Change to Church teaching on sexual morality long overdue

In a letter to the editor of The Irish Times, Garry O’Sullivan outlines how Fr Sean Sheehy’s controversial homily in Kerry illustrates that the Church urgently needs to change its historical stance on sexual morality.


Regarding Fr Sean Sheehy and the Listowel Homily, the ‘for’ and ‘against’ clerical camps as outlined in your letters page are demonstrating the schizophrenia of official Catholic moral teaching and its theology of God. The Church has been trying to have it both ways regarding sexual morality and God but the game is up and the time has come for courage and a change in official teaching.

‘Fire and brimstone’

Since the 1960s the Church has quietly shelved the ‘fire and brimstone’ moral theology, and vengeful God, in favour of a God who is love and mercy and compassion.

Where love is, God is as the American theologian Ilia Delio has said.  And if gay men or women are sharing lives of love, then God is in the midst of their love. And if God is in the midst of their love, then logically their relationship can be blessed by the Church.

Logical, but not for the bishops, cardinals and Pope who preach this God of love while keeping the Catechism’s medieval teaching on homosexuality.

Gay people

Pope Francis delighted Catholics when in reference to gay people he said ‘Who am I to judge?’ Yet he allowed a statement to be issued by the Vatican that said the Church can’t bless gay unions because ‘God doesn’t bless sin’.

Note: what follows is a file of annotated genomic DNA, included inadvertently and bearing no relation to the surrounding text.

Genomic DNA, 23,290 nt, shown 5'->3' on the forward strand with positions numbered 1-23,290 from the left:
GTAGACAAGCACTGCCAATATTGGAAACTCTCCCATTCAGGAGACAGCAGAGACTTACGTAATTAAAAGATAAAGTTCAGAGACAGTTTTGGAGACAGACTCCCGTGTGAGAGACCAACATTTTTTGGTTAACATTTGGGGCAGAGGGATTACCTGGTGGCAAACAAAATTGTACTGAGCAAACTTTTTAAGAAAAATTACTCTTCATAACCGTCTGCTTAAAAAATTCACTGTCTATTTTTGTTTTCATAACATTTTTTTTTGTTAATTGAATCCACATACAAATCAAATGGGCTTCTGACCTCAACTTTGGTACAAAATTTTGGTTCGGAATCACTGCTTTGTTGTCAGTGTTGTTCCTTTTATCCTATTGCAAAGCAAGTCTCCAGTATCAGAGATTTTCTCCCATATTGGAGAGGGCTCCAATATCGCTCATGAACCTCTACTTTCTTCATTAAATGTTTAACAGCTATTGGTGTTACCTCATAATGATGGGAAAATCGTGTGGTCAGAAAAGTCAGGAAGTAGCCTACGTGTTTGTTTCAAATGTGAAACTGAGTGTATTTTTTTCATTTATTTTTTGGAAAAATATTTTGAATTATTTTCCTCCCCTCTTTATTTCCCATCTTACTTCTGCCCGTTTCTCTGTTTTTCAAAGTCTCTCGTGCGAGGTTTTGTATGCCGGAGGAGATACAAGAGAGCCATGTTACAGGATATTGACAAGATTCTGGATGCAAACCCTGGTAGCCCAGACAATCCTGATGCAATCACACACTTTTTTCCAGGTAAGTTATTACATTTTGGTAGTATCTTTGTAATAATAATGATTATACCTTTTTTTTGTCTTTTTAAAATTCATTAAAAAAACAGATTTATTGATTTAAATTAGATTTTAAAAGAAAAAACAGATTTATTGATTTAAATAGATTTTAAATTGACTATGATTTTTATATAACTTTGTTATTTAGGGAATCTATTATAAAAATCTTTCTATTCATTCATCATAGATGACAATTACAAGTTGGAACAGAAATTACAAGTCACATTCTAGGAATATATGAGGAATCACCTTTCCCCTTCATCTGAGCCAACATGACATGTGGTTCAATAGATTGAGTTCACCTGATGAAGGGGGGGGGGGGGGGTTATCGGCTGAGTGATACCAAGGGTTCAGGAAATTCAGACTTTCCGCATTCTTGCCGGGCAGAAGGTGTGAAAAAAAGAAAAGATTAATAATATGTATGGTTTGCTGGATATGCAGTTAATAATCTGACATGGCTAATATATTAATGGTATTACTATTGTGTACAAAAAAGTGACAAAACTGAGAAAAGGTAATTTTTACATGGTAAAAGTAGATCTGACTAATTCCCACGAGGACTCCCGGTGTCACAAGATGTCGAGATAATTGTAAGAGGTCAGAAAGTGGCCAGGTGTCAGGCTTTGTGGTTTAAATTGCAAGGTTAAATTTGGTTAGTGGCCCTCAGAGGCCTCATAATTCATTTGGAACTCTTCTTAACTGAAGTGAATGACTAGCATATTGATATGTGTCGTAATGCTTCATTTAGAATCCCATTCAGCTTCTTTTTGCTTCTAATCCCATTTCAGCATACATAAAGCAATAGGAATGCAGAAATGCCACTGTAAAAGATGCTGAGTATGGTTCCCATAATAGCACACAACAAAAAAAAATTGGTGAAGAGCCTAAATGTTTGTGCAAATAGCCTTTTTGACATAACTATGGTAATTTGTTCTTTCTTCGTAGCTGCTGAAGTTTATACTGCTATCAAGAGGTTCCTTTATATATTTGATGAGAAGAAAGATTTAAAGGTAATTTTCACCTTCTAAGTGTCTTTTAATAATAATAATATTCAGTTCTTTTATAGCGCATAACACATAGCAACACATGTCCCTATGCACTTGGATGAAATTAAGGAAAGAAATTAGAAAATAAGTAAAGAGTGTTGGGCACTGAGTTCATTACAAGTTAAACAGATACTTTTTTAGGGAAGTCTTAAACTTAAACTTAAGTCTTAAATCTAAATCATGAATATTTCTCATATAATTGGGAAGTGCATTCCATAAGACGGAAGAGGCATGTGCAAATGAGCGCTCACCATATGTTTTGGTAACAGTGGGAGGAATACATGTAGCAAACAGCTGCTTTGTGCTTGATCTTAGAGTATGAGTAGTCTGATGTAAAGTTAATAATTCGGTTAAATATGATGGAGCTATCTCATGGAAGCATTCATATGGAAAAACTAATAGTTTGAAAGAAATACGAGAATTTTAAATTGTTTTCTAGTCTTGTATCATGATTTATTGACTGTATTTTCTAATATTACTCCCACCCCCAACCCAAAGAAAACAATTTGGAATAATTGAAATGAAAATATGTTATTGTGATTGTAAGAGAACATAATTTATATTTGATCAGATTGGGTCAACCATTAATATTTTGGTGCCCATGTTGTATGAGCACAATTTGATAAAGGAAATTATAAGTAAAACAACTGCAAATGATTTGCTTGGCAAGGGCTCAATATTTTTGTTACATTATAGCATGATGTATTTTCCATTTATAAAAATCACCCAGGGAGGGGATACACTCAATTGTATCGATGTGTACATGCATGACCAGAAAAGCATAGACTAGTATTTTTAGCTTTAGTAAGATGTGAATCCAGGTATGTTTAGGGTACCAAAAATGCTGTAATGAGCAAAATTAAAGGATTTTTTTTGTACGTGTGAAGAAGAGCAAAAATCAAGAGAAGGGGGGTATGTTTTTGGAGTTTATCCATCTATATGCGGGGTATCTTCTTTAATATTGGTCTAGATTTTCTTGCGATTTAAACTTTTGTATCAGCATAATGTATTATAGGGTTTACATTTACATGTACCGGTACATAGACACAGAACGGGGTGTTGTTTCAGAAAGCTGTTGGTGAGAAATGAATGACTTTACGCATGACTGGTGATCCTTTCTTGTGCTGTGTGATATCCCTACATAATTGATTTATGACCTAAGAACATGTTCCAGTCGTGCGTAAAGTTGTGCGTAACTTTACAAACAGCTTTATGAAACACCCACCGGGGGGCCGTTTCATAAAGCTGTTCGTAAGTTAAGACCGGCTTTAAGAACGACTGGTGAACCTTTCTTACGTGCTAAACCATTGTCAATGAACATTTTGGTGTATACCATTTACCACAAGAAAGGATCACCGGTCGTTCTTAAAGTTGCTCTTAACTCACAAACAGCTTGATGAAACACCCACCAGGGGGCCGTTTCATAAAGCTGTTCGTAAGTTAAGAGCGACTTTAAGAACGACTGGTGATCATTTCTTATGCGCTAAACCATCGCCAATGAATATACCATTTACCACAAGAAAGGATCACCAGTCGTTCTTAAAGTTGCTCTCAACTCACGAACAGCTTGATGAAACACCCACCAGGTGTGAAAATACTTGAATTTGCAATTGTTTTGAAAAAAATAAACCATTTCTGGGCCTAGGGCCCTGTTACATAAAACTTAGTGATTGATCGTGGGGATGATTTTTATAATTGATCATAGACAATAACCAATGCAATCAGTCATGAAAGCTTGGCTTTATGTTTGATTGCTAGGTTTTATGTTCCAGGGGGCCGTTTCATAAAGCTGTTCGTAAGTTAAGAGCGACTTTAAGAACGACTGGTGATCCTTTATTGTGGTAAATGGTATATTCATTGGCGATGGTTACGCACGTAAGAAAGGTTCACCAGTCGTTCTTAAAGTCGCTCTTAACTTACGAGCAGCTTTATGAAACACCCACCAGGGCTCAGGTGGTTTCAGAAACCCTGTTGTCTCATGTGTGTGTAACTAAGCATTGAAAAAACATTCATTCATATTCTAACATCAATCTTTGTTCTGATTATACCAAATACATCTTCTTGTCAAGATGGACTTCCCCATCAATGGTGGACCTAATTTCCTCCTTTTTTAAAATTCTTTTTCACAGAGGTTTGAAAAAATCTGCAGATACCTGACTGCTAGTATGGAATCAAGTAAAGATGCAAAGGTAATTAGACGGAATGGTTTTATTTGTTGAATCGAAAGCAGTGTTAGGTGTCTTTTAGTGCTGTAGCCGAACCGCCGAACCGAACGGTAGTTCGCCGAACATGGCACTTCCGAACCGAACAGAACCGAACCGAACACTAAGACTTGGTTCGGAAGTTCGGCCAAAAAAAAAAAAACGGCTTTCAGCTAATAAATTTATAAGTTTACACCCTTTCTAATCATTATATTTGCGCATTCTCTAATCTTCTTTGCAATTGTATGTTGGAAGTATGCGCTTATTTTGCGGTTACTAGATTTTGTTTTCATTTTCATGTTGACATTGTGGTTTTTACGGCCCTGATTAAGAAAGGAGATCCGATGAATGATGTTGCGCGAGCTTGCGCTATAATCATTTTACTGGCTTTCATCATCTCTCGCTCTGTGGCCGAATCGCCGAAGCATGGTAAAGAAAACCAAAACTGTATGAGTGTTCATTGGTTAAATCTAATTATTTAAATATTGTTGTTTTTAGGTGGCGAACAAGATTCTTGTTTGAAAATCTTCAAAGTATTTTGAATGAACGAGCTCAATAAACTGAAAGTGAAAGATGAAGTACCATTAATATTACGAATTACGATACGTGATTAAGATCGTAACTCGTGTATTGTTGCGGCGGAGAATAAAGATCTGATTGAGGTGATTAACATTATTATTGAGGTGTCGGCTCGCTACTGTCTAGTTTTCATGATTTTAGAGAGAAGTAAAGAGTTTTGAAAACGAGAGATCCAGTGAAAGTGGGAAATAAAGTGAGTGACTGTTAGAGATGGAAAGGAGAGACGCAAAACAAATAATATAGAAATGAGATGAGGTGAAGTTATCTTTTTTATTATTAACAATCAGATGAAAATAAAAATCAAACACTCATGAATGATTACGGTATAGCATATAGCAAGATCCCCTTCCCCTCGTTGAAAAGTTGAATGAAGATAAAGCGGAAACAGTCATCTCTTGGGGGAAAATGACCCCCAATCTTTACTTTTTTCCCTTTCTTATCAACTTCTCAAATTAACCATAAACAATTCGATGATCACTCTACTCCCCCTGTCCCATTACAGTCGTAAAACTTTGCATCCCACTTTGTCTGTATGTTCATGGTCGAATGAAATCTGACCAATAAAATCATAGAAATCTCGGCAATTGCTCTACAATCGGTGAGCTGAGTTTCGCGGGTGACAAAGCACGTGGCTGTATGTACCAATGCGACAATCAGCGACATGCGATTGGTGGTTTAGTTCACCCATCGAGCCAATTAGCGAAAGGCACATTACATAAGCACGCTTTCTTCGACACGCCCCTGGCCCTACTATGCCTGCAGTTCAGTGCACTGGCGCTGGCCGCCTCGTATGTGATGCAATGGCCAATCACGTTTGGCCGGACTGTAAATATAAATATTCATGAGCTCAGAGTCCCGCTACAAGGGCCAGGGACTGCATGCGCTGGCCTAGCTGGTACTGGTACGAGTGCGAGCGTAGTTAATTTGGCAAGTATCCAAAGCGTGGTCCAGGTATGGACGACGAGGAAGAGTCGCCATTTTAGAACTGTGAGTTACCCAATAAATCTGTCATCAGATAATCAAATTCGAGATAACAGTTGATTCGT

So which is it – sin or love?
The Pope has engaged in a  world-wide listening process and the voice of Catholics is clear- change the teaching on LGBTQ+.

Synod of Bishops

A Synod of Bishops in Rome in October 2023 will debate this feedback. The choice is simple: A) Like Fr Sheehy, the Church can double down on the catechism and preach the teaching to a largely indifferent secular society and completely alienate remaining Catholics. B)The Pope and his bishops hear the clear voice of LGBTQ+ Catholics and most Catholics worldwide and change the catechism to reflect the God who is love that they preach rather than the vengeful one busily running Fr Sheehy’s fiery hell.

Morality does change- as the late Fr Sean Fagan wrote so often and the Irish Bishops, perhaps led by the Bishop of Kerry, now have an opportunity to lead the international push for change through this phase of the Synodal Process to influence the Rome Synod in October.

Fr Sheehy – who has shot this issue to international attention – clearly has the courage of his convictions, will the rest of the Church; priests, bishops and laity demonstrate theirs and use this momentum to get the teaching changed?

Yours etc
Garry O’Sullivan
The Synodal Times
Columba Books
Dublin 18

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